Salmonella biofilm formation, virulence, transmission and vaccine development
Project Team: Aaron White, A. Sokaribo, M. Palmer, F. Liu
Pathogenic Salmonella strains are a prominent cause of human food-borne infections in Canada and the rest of the world. Despite decades of research, the mechanisms these pathogens use to survive outside the human body are not understood. The Salmonella strains that cause gastroenteritis, a localized infection of the GI tract, are thought to cycle back and forth between their hosts (humans and animals) and the environment. In contrast, the strains that cause systemic infections, such as typhoid fever, are thought to be human-adapted and may not have an environmental phase. This has implications for understanding the mechanisms of transmission and for the development of strategies to reduce the spread.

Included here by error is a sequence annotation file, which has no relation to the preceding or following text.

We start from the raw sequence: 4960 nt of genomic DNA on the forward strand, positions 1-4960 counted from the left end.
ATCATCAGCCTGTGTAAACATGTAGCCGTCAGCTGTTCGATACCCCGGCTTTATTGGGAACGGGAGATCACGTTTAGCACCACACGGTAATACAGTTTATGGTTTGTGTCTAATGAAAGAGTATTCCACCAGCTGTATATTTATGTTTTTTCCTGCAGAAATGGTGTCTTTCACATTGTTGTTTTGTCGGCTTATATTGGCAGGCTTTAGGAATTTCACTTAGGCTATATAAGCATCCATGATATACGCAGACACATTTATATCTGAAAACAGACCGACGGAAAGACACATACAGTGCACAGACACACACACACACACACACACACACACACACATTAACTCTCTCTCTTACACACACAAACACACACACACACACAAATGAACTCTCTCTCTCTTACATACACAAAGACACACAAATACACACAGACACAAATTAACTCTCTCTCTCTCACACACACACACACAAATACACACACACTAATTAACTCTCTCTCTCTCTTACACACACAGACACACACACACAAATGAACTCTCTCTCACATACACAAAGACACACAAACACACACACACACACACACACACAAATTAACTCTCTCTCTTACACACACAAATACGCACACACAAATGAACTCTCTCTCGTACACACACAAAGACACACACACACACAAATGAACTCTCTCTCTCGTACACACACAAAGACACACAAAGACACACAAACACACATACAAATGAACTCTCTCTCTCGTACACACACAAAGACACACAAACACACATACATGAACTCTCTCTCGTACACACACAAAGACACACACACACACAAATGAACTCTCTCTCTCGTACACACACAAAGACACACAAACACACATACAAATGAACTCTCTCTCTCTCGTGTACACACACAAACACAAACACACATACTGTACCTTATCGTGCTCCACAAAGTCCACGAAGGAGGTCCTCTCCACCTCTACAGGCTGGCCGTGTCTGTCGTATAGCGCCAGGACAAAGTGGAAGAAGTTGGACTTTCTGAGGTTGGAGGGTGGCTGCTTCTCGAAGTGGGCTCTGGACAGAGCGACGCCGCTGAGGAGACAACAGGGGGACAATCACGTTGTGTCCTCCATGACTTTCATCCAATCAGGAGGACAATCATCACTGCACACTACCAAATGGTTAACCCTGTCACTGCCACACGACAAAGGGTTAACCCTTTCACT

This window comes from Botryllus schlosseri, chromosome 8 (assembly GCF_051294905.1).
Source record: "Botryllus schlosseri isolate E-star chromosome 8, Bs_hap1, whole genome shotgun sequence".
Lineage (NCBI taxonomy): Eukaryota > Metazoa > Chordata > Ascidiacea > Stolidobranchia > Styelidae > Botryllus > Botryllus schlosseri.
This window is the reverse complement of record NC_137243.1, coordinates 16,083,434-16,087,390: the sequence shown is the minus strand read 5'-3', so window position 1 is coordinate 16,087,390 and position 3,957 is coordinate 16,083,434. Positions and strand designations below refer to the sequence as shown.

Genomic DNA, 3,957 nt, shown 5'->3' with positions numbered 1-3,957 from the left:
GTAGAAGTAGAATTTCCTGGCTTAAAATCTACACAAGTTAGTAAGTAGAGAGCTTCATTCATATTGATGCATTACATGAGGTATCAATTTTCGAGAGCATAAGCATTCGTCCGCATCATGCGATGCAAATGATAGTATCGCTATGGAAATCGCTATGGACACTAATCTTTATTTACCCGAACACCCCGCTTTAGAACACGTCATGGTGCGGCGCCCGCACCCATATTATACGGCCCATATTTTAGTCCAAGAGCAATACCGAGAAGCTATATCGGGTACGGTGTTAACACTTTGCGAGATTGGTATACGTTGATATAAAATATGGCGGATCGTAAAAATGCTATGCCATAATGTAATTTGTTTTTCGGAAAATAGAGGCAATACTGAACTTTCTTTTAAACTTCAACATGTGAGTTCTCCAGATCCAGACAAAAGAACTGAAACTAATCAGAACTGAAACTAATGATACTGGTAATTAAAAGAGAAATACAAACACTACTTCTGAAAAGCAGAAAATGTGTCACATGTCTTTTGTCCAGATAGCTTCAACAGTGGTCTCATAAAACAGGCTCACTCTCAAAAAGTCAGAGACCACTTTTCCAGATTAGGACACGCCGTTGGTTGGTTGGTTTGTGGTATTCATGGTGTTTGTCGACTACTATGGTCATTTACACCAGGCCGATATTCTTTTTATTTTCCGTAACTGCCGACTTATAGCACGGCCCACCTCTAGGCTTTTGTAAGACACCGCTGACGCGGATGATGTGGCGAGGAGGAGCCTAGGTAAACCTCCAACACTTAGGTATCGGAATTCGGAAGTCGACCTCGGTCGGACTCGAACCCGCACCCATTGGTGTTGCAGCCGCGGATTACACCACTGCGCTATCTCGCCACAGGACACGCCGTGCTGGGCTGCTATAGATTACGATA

Our research is focused on understanding the lifecycle of pathogenic Salmonella strains, specifically biofilms. Biofilms are dense collections of cells that stick together due to the production of extracellular carbohydrate and protein polymers. Biofilms provide a distinct survival advantage under stressful conditions and are thought to represent the predominant form of bacterial life in nature.
We discovered gastroenteritis-causing Salmonella strains undergo phenotype switching during biofilm formation, resulting in specialized groups of cells: single cells that are virulent and biofilm cells that can survive long periods of time. We hypothesize that these cell types allow for smooth transitions between the host and the environment. This concept has implications for many aspects of Salmonella research including: characterizing survival and transmission differences for each cell type, investigating if the immune system responds differently to each cell type, comparing strains causing gastroenteritis and strains causing systemic infections, and learning how to design better vaccines to prevent human and animal infections.